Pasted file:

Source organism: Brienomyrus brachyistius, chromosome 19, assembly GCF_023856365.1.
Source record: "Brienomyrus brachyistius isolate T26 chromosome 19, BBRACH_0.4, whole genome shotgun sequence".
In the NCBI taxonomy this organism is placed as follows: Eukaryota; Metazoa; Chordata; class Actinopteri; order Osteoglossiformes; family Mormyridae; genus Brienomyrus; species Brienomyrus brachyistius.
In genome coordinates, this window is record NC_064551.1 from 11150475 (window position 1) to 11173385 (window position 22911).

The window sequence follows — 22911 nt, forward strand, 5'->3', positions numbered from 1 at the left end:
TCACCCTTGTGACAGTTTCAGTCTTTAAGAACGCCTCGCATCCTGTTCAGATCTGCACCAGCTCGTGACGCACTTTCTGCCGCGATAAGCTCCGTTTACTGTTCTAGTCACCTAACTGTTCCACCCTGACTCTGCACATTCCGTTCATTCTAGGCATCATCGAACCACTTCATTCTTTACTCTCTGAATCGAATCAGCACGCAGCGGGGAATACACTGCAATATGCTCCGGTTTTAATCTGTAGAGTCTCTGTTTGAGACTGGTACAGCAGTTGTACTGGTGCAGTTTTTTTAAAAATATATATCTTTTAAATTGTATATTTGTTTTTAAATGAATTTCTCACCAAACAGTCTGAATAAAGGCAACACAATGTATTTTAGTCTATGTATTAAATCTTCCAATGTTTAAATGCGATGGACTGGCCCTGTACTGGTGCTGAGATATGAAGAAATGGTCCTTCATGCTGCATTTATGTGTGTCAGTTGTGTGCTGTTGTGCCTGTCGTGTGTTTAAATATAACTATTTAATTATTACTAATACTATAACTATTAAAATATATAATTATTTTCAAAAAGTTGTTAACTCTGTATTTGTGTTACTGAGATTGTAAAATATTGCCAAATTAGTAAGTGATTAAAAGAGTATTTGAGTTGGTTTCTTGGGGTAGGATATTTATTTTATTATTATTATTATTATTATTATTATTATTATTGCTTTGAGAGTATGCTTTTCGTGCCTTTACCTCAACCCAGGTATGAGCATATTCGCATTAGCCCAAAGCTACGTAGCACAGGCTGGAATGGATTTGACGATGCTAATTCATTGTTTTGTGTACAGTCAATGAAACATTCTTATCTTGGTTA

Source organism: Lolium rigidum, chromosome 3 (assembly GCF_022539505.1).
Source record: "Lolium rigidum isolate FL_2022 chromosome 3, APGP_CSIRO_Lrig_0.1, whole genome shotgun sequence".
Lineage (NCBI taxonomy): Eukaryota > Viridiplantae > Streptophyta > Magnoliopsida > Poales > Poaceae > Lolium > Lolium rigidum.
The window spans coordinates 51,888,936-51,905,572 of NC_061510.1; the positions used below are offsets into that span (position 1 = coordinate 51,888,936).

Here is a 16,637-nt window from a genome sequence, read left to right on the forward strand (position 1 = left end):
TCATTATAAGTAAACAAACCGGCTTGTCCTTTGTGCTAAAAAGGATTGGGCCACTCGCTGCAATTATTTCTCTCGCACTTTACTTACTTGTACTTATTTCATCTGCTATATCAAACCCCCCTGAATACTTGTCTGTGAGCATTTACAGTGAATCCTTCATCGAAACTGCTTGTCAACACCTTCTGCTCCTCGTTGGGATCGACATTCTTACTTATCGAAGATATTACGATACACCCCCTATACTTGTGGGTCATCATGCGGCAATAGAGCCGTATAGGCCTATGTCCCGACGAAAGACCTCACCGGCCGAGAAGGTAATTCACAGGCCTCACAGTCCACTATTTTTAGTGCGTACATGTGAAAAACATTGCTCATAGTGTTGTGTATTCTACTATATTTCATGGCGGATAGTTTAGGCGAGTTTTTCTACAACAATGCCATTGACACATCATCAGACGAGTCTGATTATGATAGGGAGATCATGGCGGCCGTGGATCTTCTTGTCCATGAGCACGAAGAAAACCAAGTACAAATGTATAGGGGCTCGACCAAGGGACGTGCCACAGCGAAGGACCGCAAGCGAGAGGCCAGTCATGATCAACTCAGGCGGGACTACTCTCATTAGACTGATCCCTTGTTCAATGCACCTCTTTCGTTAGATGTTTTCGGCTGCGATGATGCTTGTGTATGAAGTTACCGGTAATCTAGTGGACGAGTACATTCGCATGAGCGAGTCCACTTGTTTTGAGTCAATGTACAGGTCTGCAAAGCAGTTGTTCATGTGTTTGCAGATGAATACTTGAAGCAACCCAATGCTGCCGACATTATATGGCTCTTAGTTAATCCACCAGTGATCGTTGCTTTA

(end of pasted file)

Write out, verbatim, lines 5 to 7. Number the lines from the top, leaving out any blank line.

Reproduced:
The window sequence follows — 22911 nt, forward strand, 5'->3', positions numbered from 1 at the left end:
TCACCCTTGTGACAGTTTCAGTCTTTAAGAACGCCTCGCATCCTGTTCAGATCTGCACCAGCTCGTGACGCACTTTCTGCCGCGATAAGCTCCGTTTACTGTTCTAGTCACCTAACTGTTCCACCCTGACTCTGCACATTCCGTTCATTCTAGGCATCATCGAACCACTTCATTCTTTACTCTCTGAATCGAATCAGCACGCAGCGGGGAATACACTGCAATATGCTCCGGTTTTAATCTGTAGAGTCTCTGTTTGAGACTGGTACAGCAGTTGTACTGGTGCAGTTTTTTTAAAAATATATATCTTTTAAATTGTATATTTGTTTTTAAATGAATTTCTCACCAAACAGTCTGAATAAAGGCAACACAATGTATTTTAGTCTATGTATTAAATCTTCCAATGTTTAAATGCGATGGACTGGCCCTGTACTGGTGCTGAGATATGAAGAAATGGTCCTTCATGCTGCATTTATGTGTGTCAGTTGTGTGCTGTTGTGCCTGTCGTGTGTTTAAATATAACTATTTAATTATTACTAATACTATAACTATTAAAATATATAATTATTTTCAAAAAGTTGTTAACTCTGTATTTGTGTTACTGAGATTGTAAAATATTGCCAAATTAGTAAGTGATTAAAAGAGTATTTGAGTTGGTTTCTTGGGGTAGGATATTTATTTTATTATTATTATTATTATTATTATTATTATTATTGCTTTGAGAGTATGCTTTTCGTGCCTTTACCTCAACCCAGGTATGAGCATATTCGCATTAGCCCAAAGCTACGTAGCACAGGCTGGAATGGATTTGACGATGCTAATTCATTGTTTTGTGTACAGTCAATGAAACATTCTTATCTTGGTTA

Source organism: Lolium rigidum, chromosome 3 (assembly GCF_022539505.1).